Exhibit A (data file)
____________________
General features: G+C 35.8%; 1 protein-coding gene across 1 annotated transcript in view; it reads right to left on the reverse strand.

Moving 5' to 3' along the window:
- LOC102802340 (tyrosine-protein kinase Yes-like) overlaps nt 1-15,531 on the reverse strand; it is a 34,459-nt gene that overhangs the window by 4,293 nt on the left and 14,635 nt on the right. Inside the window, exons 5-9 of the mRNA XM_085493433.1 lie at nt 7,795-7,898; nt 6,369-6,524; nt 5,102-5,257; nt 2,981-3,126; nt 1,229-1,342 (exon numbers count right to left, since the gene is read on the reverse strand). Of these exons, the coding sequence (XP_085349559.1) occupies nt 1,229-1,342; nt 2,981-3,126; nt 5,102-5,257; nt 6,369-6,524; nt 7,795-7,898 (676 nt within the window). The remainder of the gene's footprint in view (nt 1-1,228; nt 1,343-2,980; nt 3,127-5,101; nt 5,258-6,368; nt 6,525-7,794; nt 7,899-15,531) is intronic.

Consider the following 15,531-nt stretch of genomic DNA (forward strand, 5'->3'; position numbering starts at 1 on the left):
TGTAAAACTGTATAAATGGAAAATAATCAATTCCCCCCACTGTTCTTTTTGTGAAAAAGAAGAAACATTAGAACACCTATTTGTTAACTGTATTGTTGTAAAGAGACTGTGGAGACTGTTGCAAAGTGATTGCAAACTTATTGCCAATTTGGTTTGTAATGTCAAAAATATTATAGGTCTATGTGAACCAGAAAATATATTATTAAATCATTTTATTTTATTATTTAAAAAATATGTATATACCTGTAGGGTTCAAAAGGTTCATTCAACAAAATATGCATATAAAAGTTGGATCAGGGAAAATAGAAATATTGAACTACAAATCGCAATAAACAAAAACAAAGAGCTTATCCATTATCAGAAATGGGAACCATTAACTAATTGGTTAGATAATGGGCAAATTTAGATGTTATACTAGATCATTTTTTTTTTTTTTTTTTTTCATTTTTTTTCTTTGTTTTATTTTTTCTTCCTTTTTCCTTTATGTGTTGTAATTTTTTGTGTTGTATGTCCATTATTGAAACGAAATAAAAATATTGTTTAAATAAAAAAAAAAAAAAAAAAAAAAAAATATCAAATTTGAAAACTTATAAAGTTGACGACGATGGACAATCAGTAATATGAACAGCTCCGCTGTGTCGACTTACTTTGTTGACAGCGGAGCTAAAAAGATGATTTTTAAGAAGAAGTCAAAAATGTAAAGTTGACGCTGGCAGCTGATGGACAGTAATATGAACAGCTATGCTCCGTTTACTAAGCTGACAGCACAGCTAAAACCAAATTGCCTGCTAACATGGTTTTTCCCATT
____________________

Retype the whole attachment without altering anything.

General features: G+C 35.8%; 1 protein-coding gene across 1 annotated transcript in view; it reads right to left on the reverse strand.

Moving 5' to 3' along the window:
- LOC102802340 (tyrosine-protein kinase Yes-like) overlaps nt 1-15,531 on the reverse strand; it is a 34,459-nt gene that overhangs the window by 4,293 nt on the left and 14,635 nt on the right. Inside the window, exons 5-9 of the mRNA XM_085493433.1 lie at nt 7,795-7,898; nt 6,369-6,524; nt 5,102-5,257; nt 2,981-3,126; nt 1,229-1,342 (exon numbers count right to left, since the gene is read on the reverse strand). Of these exons, the coding sequence (XP_085349559.1) occupies nt 1,229-1,342; nt 2,981-3,126; nt 5,102-5,257; nt 6,369-6,524; nt 7,795-7,898 (676 nt within the window). The remainder of the gene's footprint in view (nt 1-1,228; nt 1,343-2,980; nt 3,127-5,101; nt 5,258-6,368; nt 6,525-7,794; nt 7,899-15,531) is intronic.

Consider the following 15,531-nt stretch of genomic DNA (forward strand, 5'->3'; position numbering starts at 1 on the left):
TGTAAAACTGTATAAATGGAAAATAATCAATTCCCCCCACTGTTCTTTTTGTGAAAAAGAAGAAACATTAGAACACCTATTTGTTAACTGTATTGTTGTAAAGAGACTGTGGAGACTGTTGCAAAGTGATTGCAAACTTATTGCCAATTTGGTTTGTAATGTCAAAAATATTATAGGTCTATGTGAACCAGAAAATATATTATTAAATCATTTTATTTTATTATTTAAAAAATATGTATATACCTGTAGGGTTCAAAAGGTTCATTCAACAAAATATGCATATAAAAGTTGGATCAGGGAAAATAGAAATATTGAACTACAAATCGCAATAAACAAAAACAAAGAGCTTATCCATTATCAGAAATGGGAACCATTAACTAATTGGTTAGATAATGGGCAAATTTAGATGTTATACTAGATCATTTTTTTTTTTTTTTTTTTTCATTTTTTTTCTTTGTTTTATTTTTTCTTCCTTTTTCCTTTATGTGTTGTAATTTTTTGTGTTGTATGTCCATTATTGAAACGAAATAAAAATATTGTTTAAATAAAAAAAAAAAAAAAAAAAAAAAAATATCAAATTTGAAAACTTATAAAGTTGACGACGATGGACAATCAGTAATATGAACAGCTCCGCTGTGTCGACTTACTTTGTTGACAGCGGAGCTAAAAAGATGATTTTTAAGAAGAAGTCAAAAATGTAAAGTTGACGCTGGCAGCTGATGGACAGTAATATGAACAGCTATGCTCCGTTTACTAAGCTGACAGCACAGCTAAAACCAAATTGCCTGCTAACATGGTTTTTCCCATT